Does Christchurch need a $50,000 ratepayer-funded bee expert?
The city councillor behind a bold plan to create more buzz in Christchurch wants ratepayers to stump up $50,000 so the council can employ a fulltime bee expert.
Cr Aaron Keown yesterday told The Press that at the Christchurch City Council's budget meeting this month he would push to have money put aside in the Three-year Plan for a bee co-ordinator to spearhead his Plan Bee initiative.
Plan Bee is aimed at boosting the honey-bee population in Christchurch by introducing beehives across the city.
Since going public with the idea, Keown has been overwhelmed with support.
People have been volunteering their land, while others are keen to invest in hives.
Keown now believes the time is right to put Plan Bee into action and has talked to council chief executive Tony Marryatt about employing a fulltime co-ordinator for a year.
He has calculated it would cost about $50,000, less than 35 cents per ratepayer.
"We are talking about less than 35c a year to get your garden pollinated," Keown said.
The co-ordinator would match people keen to have hives on their land with commercial and hobby beekeepers who were willing to install and maintain them.
They would also be responsible for:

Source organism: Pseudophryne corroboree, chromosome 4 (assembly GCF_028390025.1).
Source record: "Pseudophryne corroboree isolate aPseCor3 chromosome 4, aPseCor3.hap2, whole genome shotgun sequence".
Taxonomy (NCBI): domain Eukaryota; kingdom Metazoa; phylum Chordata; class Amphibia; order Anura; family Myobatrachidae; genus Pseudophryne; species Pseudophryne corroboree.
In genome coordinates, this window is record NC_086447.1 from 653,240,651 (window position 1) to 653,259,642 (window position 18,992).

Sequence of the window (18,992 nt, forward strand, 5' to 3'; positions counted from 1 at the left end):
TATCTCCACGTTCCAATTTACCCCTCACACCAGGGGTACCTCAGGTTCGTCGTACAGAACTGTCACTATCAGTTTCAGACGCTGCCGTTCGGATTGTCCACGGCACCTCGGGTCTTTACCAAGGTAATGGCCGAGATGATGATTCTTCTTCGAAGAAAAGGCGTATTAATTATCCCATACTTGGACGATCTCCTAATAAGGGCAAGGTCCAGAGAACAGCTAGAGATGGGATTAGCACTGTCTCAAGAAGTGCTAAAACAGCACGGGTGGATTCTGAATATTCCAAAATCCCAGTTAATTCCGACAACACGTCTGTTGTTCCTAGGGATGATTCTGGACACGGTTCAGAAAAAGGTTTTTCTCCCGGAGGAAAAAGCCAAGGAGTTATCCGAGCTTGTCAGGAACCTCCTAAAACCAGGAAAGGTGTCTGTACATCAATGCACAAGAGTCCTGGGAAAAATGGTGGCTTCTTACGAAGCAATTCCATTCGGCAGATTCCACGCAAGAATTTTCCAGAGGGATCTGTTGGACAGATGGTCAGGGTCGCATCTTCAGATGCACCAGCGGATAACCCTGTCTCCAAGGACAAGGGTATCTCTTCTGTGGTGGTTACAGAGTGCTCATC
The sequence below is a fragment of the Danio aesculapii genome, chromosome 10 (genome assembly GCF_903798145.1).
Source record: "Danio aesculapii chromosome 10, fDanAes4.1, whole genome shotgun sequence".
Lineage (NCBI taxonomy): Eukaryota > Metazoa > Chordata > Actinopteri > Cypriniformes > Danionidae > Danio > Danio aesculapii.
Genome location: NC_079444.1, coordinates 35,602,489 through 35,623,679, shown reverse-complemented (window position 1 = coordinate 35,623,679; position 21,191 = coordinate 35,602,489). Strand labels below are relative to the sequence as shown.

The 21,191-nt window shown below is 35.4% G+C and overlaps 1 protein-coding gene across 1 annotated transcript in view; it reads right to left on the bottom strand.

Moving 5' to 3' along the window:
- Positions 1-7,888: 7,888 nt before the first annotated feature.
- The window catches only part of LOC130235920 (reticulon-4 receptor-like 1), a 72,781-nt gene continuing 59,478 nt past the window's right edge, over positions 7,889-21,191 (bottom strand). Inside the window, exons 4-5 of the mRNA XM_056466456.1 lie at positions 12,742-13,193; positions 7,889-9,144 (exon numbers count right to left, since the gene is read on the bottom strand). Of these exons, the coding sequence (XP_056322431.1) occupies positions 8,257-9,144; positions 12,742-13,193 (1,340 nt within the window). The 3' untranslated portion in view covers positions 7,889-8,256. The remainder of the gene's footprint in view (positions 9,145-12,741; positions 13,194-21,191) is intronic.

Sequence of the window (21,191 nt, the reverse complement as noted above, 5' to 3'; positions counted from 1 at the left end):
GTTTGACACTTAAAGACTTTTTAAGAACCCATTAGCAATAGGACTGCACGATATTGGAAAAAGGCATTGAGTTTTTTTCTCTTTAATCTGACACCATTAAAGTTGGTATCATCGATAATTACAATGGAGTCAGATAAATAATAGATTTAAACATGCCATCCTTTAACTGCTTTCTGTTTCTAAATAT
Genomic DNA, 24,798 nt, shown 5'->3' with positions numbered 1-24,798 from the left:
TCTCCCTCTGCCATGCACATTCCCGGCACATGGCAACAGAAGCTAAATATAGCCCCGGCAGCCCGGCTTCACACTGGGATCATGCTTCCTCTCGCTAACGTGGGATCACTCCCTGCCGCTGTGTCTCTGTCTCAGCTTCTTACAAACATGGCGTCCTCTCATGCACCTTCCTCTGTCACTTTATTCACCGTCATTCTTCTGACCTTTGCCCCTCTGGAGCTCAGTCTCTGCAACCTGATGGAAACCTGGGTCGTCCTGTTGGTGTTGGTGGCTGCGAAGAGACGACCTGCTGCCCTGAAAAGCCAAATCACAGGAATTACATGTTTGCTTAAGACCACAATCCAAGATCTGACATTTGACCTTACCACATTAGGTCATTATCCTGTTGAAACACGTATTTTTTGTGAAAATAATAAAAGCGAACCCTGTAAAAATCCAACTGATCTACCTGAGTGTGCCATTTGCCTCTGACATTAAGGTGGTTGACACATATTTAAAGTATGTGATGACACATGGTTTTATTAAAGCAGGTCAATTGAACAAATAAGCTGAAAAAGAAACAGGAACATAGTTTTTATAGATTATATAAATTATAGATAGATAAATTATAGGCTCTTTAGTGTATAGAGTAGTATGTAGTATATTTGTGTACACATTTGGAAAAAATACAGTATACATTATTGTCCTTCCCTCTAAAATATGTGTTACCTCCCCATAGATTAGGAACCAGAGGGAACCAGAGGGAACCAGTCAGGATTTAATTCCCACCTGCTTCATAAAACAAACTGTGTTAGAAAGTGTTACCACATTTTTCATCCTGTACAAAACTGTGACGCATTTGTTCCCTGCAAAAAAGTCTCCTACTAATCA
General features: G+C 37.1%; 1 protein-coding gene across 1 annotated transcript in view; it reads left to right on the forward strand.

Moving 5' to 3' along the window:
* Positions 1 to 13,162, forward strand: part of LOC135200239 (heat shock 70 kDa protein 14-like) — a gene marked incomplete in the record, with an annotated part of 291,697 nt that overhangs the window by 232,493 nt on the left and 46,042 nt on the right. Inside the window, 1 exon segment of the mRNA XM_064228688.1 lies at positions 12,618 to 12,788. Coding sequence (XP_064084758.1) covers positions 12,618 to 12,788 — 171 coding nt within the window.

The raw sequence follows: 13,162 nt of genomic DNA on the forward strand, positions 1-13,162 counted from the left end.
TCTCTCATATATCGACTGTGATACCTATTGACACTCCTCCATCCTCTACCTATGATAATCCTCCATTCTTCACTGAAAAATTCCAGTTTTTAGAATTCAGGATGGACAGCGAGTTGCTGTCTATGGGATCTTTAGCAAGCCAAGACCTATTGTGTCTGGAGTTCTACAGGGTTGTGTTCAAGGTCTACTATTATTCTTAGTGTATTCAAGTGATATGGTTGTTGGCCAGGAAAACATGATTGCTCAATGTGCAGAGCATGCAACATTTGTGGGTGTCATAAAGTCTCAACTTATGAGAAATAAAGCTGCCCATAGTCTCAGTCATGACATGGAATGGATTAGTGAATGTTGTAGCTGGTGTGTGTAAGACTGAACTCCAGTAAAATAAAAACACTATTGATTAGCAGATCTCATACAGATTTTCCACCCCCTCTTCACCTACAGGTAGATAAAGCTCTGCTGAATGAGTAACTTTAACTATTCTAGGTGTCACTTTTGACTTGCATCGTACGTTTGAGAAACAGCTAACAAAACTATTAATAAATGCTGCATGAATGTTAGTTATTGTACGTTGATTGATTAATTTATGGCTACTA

- Overseeing a one-year amnesty aimed at uncovering unregistered hives and checking them to ensure they were disease-free.
- Putting in place a Bee Wise education programme to educate the public, including schoolchildren, on the critical role that bees played in the eco-system and food chain.
- Devising a strategy for increasing the native bee population.
"This is about education, this is about disease control and this is about maximum pollination - all for $50,000," Keown said.
"It's a great investment and has a perfect synergy with Christchurch as the Garden City."
If Plan Bee worked as envisaged, Christchurch would end up with the lowest rate of diseased hives of any urban environment and the highest pollination rate.
The council's budget meeting is scheduled to begin on June 24.
- The Press
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